HMS Penelope (1798)
Capture of the William Tell, by Robert Dodd. The Penelope is seen raking the William Tell as the two ships of the line close in
|Naval General Service Medal with clasp "Egypt"|
|Fate:||Wrecked in 1815|
|Class and type:||36-gun fifth rate|
Under Sir Henry Blackwood, she took part in the battle of 30 March 1800 against the Guillaume Tell, off the coast of Valletta, Malta. The British squadron off Malta comprised the 80-gun Foudroyant, the elderly 74-gun Alexander and 64-gun Lion and the 36-gun Penelope. The squadron wa supported by the big Minorca.
The Guillaume Tell had put to sea in the evening of 30 March under the command of French Admiral Denis Decrès. She was sighted by crew aboard Penelope slightly before midnight, heading northeast. Blackwood ordered an immediate pursuit and sent word via Minorca to the rest of the fleet. A first broadside was fired at about 1am, but Guillaume Tell continued on her course without returning fire. By dawn, Penelope had again drawn within range of the larger French vessel, and Blackwood ordered a continued raking fire which brought down Guillaume Tell's main and mizzen topmasts.
Penelope's sister ships Lion and Foudroyant hove into view shortly afterward, and engaged Guillaume Tell at close range, disabling her rigging and causing damage to her hull. Both British ships were badly damaged by the time Guillaume Tell struck her colours, and it was Penelope that took the French ship in tow and led her as a prize to Syracuse. Penelope lost two killed and two wounded in the battle. Blackwood was later commended for his gallantry and perseverance in initially engaging the French ship despite her larger size and firepower.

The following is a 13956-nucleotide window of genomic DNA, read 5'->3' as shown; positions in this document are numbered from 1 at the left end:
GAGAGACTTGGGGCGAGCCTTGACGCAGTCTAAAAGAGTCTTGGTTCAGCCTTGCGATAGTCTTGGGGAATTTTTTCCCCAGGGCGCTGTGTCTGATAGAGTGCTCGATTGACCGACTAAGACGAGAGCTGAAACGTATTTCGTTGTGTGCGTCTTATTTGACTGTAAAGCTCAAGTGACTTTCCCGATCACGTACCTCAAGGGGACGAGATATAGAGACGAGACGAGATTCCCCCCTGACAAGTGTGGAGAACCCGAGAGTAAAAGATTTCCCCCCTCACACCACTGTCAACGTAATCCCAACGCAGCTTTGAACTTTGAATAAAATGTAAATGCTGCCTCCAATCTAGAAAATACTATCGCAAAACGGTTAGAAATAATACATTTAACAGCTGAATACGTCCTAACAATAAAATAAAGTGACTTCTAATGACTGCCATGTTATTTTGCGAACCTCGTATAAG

Because Penelope served in the navy's Egyptian campaign (2 March to 8 September 1801), her officers and crew qualified for the clasp "Egypt" to the Naval General Service Medal that the Admiralty authorised in 1850 for all surviving claimants.[Note 1]
On 30 April 1815, Penelope, under James Galloway, ran aground near the Cap des Rosiers, British North America. In the night, she broke into three pieces, killing 40 of her crew. Many survivors subsequently froze to death. In all, 216 men drowned or froze to death. Sixty-six men and two women reached Douglastown two days later. The subsequent court-martial placed the master at the bottom of the list of seniority for failing to pay attention to the situation of the ship. Galloway and his First Lieutenant were reprimanded for the breakdown of discipline on board and on shore during the disaster;neither was employed again. One seaman received 500 lashes for insubordination, desertion, and being drunk. Some 48 men took the opportunity to desert
Notes, citations, and references
- A first-class share of the prize money awarded in April 1823 was worth £34 2s 4d; a fifth-class share, that of a seaman, was worth 3s 11½d. The amount was small as the total had to be shared between 79 vessels and the entire army contingent.
- A seaman's share of a £1700 advance on the prize money was 16s 2½d.
- Chatterton, E. Keble (1967). Old Ship Prints. London: Spring Books. OCLC 248152337.
- Colledge, J. J.; Warlow, Ben (2006) . Ships of the Royal Navy: The Complete Record of all Fighting Ships of the Royal Navy (Rev. ed.). London: Chatham Publishing. ISBN 978-1-86176-281-8. OCLC 67375475.
- Hepper, David J. (1994). British Warship Losses in the Age of Sail, 1650-1859. Rotherfield: Jean Boudriot. ISBN 0-948864-30-3.